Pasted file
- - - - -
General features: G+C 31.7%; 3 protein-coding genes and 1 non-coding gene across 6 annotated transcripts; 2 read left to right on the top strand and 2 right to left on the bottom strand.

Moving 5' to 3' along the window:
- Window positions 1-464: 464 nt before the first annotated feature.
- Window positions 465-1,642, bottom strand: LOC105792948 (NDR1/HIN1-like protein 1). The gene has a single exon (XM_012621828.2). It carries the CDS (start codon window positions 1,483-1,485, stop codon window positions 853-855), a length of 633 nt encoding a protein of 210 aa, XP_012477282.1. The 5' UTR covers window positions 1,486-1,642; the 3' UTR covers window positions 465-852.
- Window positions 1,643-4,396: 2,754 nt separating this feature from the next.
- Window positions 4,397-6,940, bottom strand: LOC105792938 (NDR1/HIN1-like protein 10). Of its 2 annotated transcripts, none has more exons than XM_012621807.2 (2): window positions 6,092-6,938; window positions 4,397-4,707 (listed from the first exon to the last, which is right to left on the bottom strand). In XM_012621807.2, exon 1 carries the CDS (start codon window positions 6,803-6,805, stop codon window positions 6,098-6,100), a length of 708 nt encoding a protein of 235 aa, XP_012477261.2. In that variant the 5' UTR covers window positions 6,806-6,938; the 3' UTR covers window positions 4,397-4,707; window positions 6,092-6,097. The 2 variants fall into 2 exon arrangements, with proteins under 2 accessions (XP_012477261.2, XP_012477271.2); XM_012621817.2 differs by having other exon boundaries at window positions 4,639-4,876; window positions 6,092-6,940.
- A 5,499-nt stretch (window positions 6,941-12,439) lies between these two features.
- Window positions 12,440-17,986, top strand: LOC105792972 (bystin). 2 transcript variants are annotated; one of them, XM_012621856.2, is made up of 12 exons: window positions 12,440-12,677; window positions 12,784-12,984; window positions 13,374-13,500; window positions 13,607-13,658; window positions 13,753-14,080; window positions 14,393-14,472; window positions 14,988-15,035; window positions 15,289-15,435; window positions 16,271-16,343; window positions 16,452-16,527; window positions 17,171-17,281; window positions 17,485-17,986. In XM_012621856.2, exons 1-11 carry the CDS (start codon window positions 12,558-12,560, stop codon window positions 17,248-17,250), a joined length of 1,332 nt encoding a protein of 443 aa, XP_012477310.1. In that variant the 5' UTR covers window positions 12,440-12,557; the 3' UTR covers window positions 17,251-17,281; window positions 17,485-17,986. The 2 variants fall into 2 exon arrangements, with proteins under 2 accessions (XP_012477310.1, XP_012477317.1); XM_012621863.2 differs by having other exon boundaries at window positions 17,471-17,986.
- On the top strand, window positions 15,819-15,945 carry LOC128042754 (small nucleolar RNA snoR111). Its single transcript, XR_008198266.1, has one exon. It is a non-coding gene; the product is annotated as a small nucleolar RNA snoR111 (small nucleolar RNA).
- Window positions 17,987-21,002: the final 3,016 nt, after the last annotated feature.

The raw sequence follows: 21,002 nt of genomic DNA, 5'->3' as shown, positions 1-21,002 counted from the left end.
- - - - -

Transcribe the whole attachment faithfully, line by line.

General features: G+C 31.7%; 3 protein-coding genes and 1 non-coding gene across 6 annotated transcripts; 2 read left to right on the top strand and 2 right to left on the bottom strand.

Moving 5' to 3' along the window:
- Window positions 1-464: 464 nt before the first annotated feature.
- Window positions 465-1,642, bottom strand: LOC105792948 (NDR1/HIN1-like protein 1). The gene has a single exon (XM_012621828.2). It carries the CDS (start codon window positions 1,483-1,485, stop codon window positions 853-855), a length of 633 nt encoding a protein of 210 aa, XP_012477282.1. The 5' UTR covers window positions 1,486-1,642; the 3' UTR covers window positions 465-852.
- Window positions 1,643-4,396: 2,754 nt separating this feature from the next.
- Window positions 4,397-6,940, bottom strand: LOC105792938 (NDR1/HIN1-like protein 10). Of its 2 annotated transcripts, none has more exons than XM_012621807.2 (2): window positions 6,092-6,938; window positions 4,397-4,707 (listed from the first exon to the last, which is right to left on the bottom strand). In XM_012621807.2, exon 1 carries the CDS (start codon window positions 6,803-6,805, stop codon window positions 6,098-6,100), a length of 708 nt encoding a protein of 235 aa, XP_012477261.2. In that variant the 5' UTR covers window positions 6,806-6,938; the 3' UTR covers window positions 4,397-4,707; window positions 6,092-6,097. The 2 variants fall into 2 exon arrangements, with proteins under 2 accessions (XP_012477261.2, XP_012477271.2); XM_012621817.2 differs by having other exon boundaries at window positions 4,639-4,876; window positions 6,092-6,940.
- A 5,499-nt stretch (window positions 6,941-12,439) lies between these two features.
- Window positions 12,440-17,986, top strand: LOC105792972 (bystin). 2 transcript variants are annotated; one of them, XM_012621856.2, is made up of 12 exons: window positions 12,440-12,677; window positions 12,784-12,984; window positions 13,374-13,500; window positions 13,607-13,658; window positions 13,753-14,080; window positions 14,393-14,472; window positions 14,988-15,035; window positions 15,289-15,435; window positions 16,271-16,343; window positions 16,452-16,527; window positions 17,171-17,281; window positions 17,485-17,986. In XM_012621856.2, exons 1-11 carry the CDS (start codon window positions 12,558-12,560, stop codon window positions 17,248-17,250), a joined length of 1,332 nt encoding a protein of 443 aa, XP_012477310.1. In that variant the 5' UTR covers window positions 12,440-12,557; the 3' UTR covers window positions 17,251-17,281; window positions 17,485-17,986. The 2 variants fall into 2 exon arrangements, with proteins under 2 accessions (XP_012477310.1, XP_012477317.1); XM_012621863.2 differs by having other exon boundaries at window positions 17,471-17,986.
- On the top strand, window positions 15,819-15,945 carry LOC128042754 (small nucleolar RNA snoR111). Its single transcript, XR_008198266.1, has one exon. It is a non-coding gene; the product is annotated as a small nucleolar RNA snoR111 (small nucleolar RNA).
- Window positions 17,987-21,002: the final 3,016 nt, after the last annotated feature.

The raw sequence follows: 21,002 nt of genomic DNA, 5'->3' as shown, positions 1-21,002 counted from the left end.